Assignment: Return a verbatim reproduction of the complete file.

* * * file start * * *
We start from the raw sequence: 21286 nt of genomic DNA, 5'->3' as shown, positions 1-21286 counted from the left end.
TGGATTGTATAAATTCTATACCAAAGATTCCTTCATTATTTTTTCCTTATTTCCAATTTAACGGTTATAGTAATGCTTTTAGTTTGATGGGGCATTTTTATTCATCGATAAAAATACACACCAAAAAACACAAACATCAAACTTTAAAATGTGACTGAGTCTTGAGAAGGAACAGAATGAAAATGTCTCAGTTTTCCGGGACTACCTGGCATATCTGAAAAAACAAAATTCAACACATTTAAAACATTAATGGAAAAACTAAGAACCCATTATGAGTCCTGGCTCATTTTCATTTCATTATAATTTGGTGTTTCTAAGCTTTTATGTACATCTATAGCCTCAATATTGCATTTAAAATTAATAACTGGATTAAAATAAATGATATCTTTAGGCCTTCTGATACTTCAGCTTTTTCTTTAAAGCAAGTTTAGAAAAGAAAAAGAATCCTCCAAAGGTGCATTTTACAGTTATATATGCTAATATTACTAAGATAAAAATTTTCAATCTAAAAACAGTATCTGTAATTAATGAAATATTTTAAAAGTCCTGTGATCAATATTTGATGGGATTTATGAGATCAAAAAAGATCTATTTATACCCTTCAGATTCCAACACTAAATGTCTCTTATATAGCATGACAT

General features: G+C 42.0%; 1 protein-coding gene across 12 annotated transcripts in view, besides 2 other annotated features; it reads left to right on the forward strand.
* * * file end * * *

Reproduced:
We start from the raw sequence: 21286 nt of genomic DNA, 5'->3' as shown, positions 1-21286 counted from the left end.
TGGATTGTATAAATTCTATACCAAAGATTCCTTCATTATTTTTTCCTTATTTCCAATTTAACGGTTATAGTAATGCTTTTAGTTTGATGGGGCATTTTTATTCATCGATAAAAATACACACCAAAAAACACAAACATCAAACTTTAAAATGTGACTGAGTCTTGAGAAGGAACAGAATGAAAATGTCTCAGTTTTCCGGGACTACCTGGCATATCTGAAAAAACAAAATTCAACACATTTAAAACATTAATGGAAAAACTAAGAACCCATTATGAGTCCTGGCTCATTTTCATTTCATTATAATTTGGTGTTTCTAAGCTTTTATGTACATCTATAGCCTCAATATTGCATTTAAAATTAATAACTGGATTAAAATAAATGATATCTTTAGGCCTTCTGATACTTCAGCTTTTTCTTTAAAGCAAGTTTAGAAAAGAAAAAGAATCCTCCAAAGGTGCATTTTACAGTTATATATGCTAATATTACTAAGATAAAAATTTTCAATCTAAAAACAGTATCTGTAATTAATGAAATATTTTAAAAGTCCTGTGATCAATATTTGATGGGATTTATGAGATCAAAAAAGATCTATTTATACCCTTCAGATTCCAACACTAAATGTCTCTTATATAGCATGACAT

General features: G+C 42.0%; 1 protein-coding gene across 12 annotated transcripts in view, besides 2 other annotated features; it reads left to right on the forward strand.